As I come to the last of the papers kept in the collection of Agnes Tully Stevens, I run into wisps of hints that seem so simple, yet cause so many problems.
In this collection, I found two tiny newspaper clippings which, unfortunately, omitted the publication name and date. Both of them are for obituaries, which I will take on as my project to figure out this week.
The first one seems straightforward enough: it supplies the name (tantalizingly, another Tully), the month and day of death (but not the year), and the address where the subject lived. Finally, it gave that clue of last resort: the name of the cemetery.
From the name—Julia Tully—I was able to find her death certificate on FamilySearch.org, although the date of her death placed her within that range of years in which precious little was divulged on the document. I did find that she was born in Michigan. However, for those remembering that new Tully line I’ve just discovered from Michigan, don’t think it will be that easy: the death certificate gives her age as just under twenty years, putting her birth at approximately September of 1870. Of that Tully line’s six children, there was no listing for a Julia in the 1880 census.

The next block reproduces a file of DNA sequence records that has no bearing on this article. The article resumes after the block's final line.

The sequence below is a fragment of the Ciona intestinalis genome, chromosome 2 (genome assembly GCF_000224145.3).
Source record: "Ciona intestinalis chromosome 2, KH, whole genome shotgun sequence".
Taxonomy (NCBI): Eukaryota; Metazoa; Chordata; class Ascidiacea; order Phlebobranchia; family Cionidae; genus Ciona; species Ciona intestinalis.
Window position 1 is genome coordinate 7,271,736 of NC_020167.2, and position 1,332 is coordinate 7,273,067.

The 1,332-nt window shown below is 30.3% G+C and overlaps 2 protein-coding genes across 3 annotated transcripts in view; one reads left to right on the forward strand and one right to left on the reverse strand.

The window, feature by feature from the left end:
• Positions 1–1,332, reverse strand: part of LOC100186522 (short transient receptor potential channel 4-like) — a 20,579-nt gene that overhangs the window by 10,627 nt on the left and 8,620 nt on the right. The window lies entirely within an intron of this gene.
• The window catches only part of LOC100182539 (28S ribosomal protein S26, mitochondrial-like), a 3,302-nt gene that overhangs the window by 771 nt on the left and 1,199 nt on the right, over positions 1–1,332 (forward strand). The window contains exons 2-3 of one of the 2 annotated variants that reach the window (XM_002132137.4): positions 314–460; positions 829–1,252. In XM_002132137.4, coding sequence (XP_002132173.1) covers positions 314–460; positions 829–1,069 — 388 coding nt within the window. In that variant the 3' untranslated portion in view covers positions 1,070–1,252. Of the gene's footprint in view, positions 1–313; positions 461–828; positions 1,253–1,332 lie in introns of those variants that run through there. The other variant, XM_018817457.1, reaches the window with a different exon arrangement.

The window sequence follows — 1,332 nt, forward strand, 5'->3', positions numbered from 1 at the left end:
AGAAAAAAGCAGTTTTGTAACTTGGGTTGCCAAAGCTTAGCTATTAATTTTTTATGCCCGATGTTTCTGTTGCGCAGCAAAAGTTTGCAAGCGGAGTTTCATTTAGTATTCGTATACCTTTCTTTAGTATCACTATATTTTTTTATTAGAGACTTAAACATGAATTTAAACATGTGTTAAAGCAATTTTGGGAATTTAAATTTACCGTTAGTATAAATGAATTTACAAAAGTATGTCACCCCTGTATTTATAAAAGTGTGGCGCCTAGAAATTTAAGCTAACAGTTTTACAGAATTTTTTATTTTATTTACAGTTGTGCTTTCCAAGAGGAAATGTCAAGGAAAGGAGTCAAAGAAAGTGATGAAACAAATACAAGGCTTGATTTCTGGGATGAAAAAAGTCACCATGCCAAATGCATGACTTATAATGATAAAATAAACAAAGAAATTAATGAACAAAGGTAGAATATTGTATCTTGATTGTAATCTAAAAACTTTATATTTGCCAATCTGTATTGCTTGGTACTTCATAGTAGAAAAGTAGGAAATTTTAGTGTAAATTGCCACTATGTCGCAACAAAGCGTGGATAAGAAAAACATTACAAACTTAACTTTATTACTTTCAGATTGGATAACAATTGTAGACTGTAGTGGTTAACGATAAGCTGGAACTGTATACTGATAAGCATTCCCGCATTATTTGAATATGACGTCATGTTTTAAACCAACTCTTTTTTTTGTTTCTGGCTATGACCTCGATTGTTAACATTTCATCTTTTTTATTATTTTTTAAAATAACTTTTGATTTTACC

The address fairly seemed to scream, “Check me!” And so, to Ancestry.com it was, to try my luck for a Tully family on 217 Stephenson. For whatever reason, I couldn’t manipulate the pages for the 1890 Chicago directory, and the 1889 directory yielded no viable results.
Thankfully, though, I have one more recourse: call the cemetery (Mount Olivet) and see if there is a Tully family plot there that includes Julia—and lists her parents’ names also.
Then, all I will have to do is muddle through how to connect this Tully line with our own.
We are pained to record the death of Miss Julia Tully, of 217 Stephenson avenue, on Sept. 1. She died of consumption, and was buried in Mt. Olivet Cemetery on Wednesday. The funeral services were held in Holy Rosary Church, and the attendance was very large.